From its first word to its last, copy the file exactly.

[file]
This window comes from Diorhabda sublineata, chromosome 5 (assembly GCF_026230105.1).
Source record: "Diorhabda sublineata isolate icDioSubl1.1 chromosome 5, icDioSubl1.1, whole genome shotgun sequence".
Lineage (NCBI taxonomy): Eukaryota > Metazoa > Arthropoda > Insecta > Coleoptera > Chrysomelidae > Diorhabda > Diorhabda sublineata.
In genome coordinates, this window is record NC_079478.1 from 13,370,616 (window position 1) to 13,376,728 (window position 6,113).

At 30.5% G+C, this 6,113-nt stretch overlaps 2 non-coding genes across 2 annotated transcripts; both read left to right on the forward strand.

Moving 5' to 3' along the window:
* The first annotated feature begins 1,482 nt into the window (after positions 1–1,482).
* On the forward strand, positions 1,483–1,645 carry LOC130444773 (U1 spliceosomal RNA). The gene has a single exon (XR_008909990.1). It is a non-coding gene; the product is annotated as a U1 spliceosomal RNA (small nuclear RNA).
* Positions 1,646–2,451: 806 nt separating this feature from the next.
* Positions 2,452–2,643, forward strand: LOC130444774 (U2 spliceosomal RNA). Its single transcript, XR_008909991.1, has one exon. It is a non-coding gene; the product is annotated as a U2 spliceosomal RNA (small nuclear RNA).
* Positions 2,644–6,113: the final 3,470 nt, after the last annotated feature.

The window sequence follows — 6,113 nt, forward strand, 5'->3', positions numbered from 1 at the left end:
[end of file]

This window comes from Diorhabda sublineata, chromosome 5 (assembly GCF_026230105.1).
Source record: "Diorhabda sublineata isolate icDioSubl1.1 chromosome 5, icDioSubl1.1, whole genome shotgun sequence".
Lineage (NCBI taxonomy): Eukaryota > Metazoa > Arthropoda > Insecta > Coleoptera > Chrysomelidae > Diorhabda > Diorhabda sublineata.
In genome coordinates, this window is record NC_079478.1 from 13,370,616 (window position 1) to 13,376,728 (window position 6,113).

At 30.5% G+C, this 6,113-nt stretch overlaps 2 non-coding genes across 2 annotated transcripts; both read left to right on the forward strand.

Moving 5' to 3' along the window:
* The first annotated feature begins 1,482 nt into the window (after positions 1–1,482).
* On the forward strand, positions 1,483–1,645 carry LOC130444773 (U1 spliceosomal RNA). The gene has a single exon (XR_008909990.1). It is a non-coding gene; the product is annotated as a U1 spliceosomal RNA (small nuclear RNA).
* Positions 1,646–2,451: 806 nt separating this feature from the next.
* Positions 2,452–2,643, forward strand: LOC130444774 (U2 spliceosomal RNA). Its single transcript, XR_008909991.1, has one exon. It is a non-coding gene; the product is annotated as a U2 spliceosomal RNA (small nuclear RNA).
* Positions 2,644–6,113: the final 3,470 nt, after the last annotated feature.

The window sequence follows — 6,113 nt, forward strand, 5'->3', positions numbered from 1 at the left end: